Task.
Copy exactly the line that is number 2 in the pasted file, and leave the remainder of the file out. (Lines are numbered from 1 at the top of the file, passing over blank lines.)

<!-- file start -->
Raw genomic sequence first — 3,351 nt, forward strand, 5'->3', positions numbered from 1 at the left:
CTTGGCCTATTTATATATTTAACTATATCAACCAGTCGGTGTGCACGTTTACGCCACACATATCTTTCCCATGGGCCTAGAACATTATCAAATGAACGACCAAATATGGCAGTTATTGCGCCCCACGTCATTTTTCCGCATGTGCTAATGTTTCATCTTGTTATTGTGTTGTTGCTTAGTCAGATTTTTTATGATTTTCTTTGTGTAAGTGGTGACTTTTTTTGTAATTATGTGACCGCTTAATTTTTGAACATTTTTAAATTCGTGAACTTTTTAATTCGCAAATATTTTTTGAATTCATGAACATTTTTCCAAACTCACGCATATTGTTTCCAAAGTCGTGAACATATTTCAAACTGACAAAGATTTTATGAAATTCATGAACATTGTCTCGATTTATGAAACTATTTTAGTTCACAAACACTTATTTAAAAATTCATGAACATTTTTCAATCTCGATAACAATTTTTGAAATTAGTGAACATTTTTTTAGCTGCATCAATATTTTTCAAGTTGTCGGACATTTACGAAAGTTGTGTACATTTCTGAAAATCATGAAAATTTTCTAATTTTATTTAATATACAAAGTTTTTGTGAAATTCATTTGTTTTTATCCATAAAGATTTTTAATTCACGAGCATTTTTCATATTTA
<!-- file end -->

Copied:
CTTGGCCTATTTATATATTTAACTATATCAACCAGTCGGTGTGCACGTTTACGCCACACATATCTTTCCCATGGGCCTAGAACATTATCAAATGAACGACCAAATATGGCAGTTATTGCGCCCCACGTCATTTTTCCGCATGTGCTAATGTTTCATCTTGTTATTGTGTTGTTGCTTAGTCAGATTTTTTATGATTTTCTTTGTGTAAGTGGTGACTTTTTTTGTAATTATGTGACCGCTTAATTTTTGAACATTTTTAAATTCGTGAACTTTTTAATTCGCAAATATTTTTTGAATTCATGAACATTTTTCCAAACTCACGCATATTGTTTCCAAAGTCGTGAACATATTTCAAACTGACAAAGATTTTATGAAATTCATGAACATTGTCTCGATTTATGAAACTATTTTAGTTCACAAACACTTATTTAAAAATTCATGAACATTTTTCAATCTCGATAACAATTTTTGAAATTAGTGAACATTTTTTTAGCTGCATCAATATTTTTCAAGTTGTCGGACATTTACGAAAGTTGTGTACATTTCTGAAAATCATGAAAATTTTCTAATTTTATTTAATATACAAAGTTTTTGTGAAATTCATTTGTTTTTATCCATAAAGATTTTTAATTCACGAGCATTTTTCATATTTA